To the Idealist at New Years

I’m an Idealist, which means that I am passionately concerned with personal growth and development. I have insanely high standards of how I should live, how our family should behave, how our house should run, how I should relate with God.  High, high, high.

Nigh unreachable and certainly exhausting.

And now it’s New Years, the time to reflect upon my 2013 goals and set new ones for 2014.

Can I tell you a secret? I haven’t looked back on my 2013 goals yet, I’m terrified to do so.  I don’t even dare open that blog post for fear that I will set off a shame spiral from which I will never recover.  But I know that I need to, so here goes.... reading post now….. 

Okay that was rough.  I only hit about 40% of my set goals for 2013, much of this has to do with the fact that we moved 1,000 miles and lived on half our normal income.  But still I struggle with unrealized goals, everything I set out to do in 2013 were things I seriously believe I SHOULD be doing, but didn’t.

Things like Run a 5K.  Ideally I would be someone who does that, but I don’t like running.  I want to like it, I like the way I feel after it, but I don’t like it overall.  Maybe I’m doing it wrong.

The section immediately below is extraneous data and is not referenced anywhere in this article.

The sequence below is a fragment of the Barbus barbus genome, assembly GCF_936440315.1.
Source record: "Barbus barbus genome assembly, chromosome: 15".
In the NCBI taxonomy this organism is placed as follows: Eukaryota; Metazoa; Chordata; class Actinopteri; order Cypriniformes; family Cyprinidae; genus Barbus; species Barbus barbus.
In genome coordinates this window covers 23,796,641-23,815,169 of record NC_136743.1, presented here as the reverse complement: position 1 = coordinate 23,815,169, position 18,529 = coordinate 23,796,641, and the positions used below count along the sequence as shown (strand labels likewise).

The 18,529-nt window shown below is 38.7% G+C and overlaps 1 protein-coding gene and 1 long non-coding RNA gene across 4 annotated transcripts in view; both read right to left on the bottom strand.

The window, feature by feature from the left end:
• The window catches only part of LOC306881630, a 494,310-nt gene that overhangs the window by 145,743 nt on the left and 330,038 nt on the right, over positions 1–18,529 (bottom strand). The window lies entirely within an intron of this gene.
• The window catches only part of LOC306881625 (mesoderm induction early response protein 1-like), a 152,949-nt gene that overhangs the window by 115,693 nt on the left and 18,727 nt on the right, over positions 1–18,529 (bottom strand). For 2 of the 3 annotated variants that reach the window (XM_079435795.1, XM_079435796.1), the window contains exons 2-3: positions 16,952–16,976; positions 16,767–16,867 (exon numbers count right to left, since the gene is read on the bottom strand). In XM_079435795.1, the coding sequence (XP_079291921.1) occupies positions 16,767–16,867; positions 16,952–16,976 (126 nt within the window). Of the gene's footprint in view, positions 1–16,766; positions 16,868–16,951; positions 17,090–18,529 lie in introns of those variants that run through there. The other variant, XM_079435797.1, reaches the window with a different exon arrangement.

I read all the blogs about how to do it better, make it easier, more effective, change your mindset, your outfit, subscribe via email or there’s an app for that.

This me at New Years:  I can do EVERYTHING BETTER THIS YEAR!  Look at me go, I have Goals!  Big Ones!  I will subscribe to all the blogs, use all the tools, buy all the systems ensure I succeed at doing all the things better!  

2014 will finally be the year that I’m okay with myself!  Continue reading

My Elf-piphany (or why the Elf on the shelf bugs me)

I’m a bit of a joiner, when other people are doing something cool I tend to get excited and pull a “ooh something new and shiny, let’s do it!”

This is how we came into possession of an Elf on the Shelf.  It looked like so much fun online that I wanted a piece of the Christmas whimsy. I still wasn’t sure how we would do Santa with our two young kids, but I was going for it on the elf front.

I marched into the Hallmark store and marched right back out with $30 less in my bank account and a bag full of Elf.  In a shockingly large box.

If you don’t know the whole concept behind the Elf on the Shelf, here it is: you pay $30 for a little doll who is Santa’s is secret spy for your family. You tell your kids that he’s watching them, that he’ll let Santa know if they’re good or bad. Then you move him every evening (or frantically in the morning because you forgot) to fun and quirky new places in the house. The kids are instructed NOT to touch him or he will lose his magic.  

I got into it for the whimsy, for the hope of a fun tradition our children would remember and smile on years later.

But this year, it’s bothered me endlessly, I resent that little red bugger. Something doesn’t feel right about it in the pit of my stomach.